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Homework Help: Pressure in a neutron star

  1. Jan 1, 2010 #1
    1. The problem statement, all variables and given/known data

    Assuming a neutron star is made from an incompressible material, what is the hydraulic pressure 50m below the surface?

    Mass = 1.98x10^30kg
    Radius = 10km

    2. The attempt at a solution

    g=GM/r^2 = (6.67x10^-11 x 1.98x10^30)/ 10000^2 = 1.32x10^12 m/s^2

    P=P[tex]_{0}[/tex] + [tex]\rho[/tex]gh Pa

    [tex]\rho[/tex] = m/v = 1.98x10^30 / (4/3 x pi x 10000^3) = 4.73x10^17 kg/m^3

    If pressure in space is 0 Pa, then P = 0 + 4.73x10^17 x 1.32x10^12 x 50

    = 3.12x10^31 Pa

    Is this correct? Thank for your time!

    Edit: I think it might be wrong because my equation assumes that space (as a vacuum) and the star are one material (?) :s.
     
    Last edited: Jan 1, 2010
  2. jcsd
  3. Jan 1, 2010 #2
    Use the differential equation of hydrostatic equilibrium:

    [tex]\frac{dP}{dh} = -\rho g[/tex]

    Remember that the gravitational acceleration [tex]g[/tex] changes with [tex]h[/tex]
    In your calculation, you assumed that it was constant and equal to the surface gravitation. That is incorrect.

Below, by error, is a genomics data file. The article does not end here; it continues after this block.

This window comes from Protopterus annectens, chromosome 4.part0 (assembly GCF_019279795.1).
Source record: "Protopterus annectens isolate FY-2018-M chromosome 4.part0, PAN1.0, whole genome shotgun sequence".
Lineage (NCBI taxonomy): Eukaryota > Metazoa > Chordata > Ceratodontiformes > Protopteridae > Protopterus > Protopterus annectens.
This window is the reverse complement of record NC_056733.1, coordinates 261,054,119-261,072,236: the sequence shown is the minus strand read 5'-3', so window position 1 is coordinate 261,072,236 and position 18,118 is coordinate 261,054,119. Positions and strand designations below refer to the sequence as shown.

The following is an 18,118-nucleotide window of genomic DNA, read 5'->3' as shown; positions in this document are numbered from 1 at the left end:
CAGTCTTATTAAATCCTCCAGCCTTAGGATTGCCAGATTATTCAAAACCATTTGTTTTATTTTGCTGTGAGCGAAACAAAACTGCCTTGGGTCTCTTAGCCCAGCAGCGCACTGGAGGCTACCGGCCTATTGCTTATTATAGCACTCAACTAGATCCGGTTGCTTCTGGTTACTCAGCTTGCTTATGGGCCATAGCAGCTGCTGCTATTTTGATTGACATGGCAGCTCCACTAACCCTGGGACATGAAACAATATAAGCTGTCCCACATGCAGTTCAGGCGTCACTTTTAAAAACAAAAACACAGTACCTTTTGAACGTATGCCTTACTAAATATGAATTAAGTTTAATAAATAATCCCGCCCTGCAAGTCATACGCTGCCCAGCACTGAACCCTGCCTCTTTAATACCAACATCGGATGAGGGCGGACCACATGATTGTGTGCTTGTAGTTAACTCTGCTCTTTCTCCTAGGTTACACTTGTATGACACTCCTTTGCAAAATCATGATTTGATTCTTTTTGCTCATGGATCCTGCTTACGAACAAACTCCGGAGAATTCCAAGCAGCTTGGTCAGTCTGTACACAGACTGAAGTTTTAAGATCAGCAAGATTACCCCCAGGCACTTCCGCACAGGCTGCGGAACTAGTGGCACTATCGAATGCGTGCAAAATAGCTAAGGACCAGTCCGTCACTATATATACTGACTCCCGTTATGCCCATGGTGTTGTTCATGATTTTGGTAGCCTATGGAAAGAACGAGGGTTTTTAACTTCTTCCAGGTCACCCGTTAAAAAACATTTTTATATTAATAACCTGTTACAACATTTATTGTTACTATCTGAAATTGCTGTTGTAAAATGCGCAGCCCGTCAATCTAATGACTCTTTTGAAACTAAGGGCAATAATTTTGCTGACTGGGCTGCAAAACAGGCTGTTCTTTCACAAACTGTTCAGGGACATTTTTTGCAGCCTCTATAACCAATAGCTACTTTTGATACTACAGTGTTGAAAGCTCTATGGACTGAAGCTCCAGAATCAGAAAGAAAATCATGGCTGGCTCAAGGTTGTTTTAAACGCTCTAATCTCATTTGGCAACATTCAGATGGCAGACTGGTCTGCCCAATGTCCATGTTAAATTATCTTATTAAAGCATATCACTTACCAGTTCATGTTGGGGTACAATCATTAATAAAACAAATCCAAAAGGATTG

[tex]\rho[/tex], on the other hand, is constant as the star is incompressible.
     
  4. Jan 1, 2010 #3
    Thanks, for your reply. Here is my second attempt:

    dP = - [tex]\rho[/tex]gdh

    [tex]\frac{dP}{dh}[/tex] = -[tex]\rho[/tex]g

    [tex]\int[/tex][tex]\frac{dP}{dh}[/tex]dh = [tex]\int[/tex]-[tex]\rho[/tex]gdh

    P = -[tex]\rho[/tex]GM[tex]\int[/tex][tex]\frac{1}{r^{2}}[/tex]dh between 10000 and 9950

    P = -[tex]\rho[/tex]GM [[tex]\frac{1}{r}[/tex]] 10000...9950

    = -[tex]\rho[/tex]GM [[tex]\frac{1}{10000}[/tex]-[tex]\frac{1}{9950}[/tex]]

    =3.14x10[tex]^{31}[/tex] Pa

    I apologize for integrating r with respect to h, if that was confusing.
     
    Last edited: Jan 1, 2010
  5. Jan 1, 2010 #4
    That too is incorrect. ;) Though you're on the right track!

    Remember that a spherical shell contributes no [tex]\frac{1}{r^2}[/tex] field inwards. That is to say, when calculating the gravitational field inside the star at a radius [tex]r_0<R[/tex], you must only regard the contribution of the mass inside, at radii [tex]0<r<r_0[/tex], as all the mass on the outside contributes nothing to the gravitational field!
     
  6. Jan 1, 2010 #5
    OK, I've got it, thanks RoyalCat!
     
  7. Jan 1, 2010 #6
    You're welcome!

    As a hint, the gravitational field rises linearly with the radius inside the star, in case you happen to get anything different.
     
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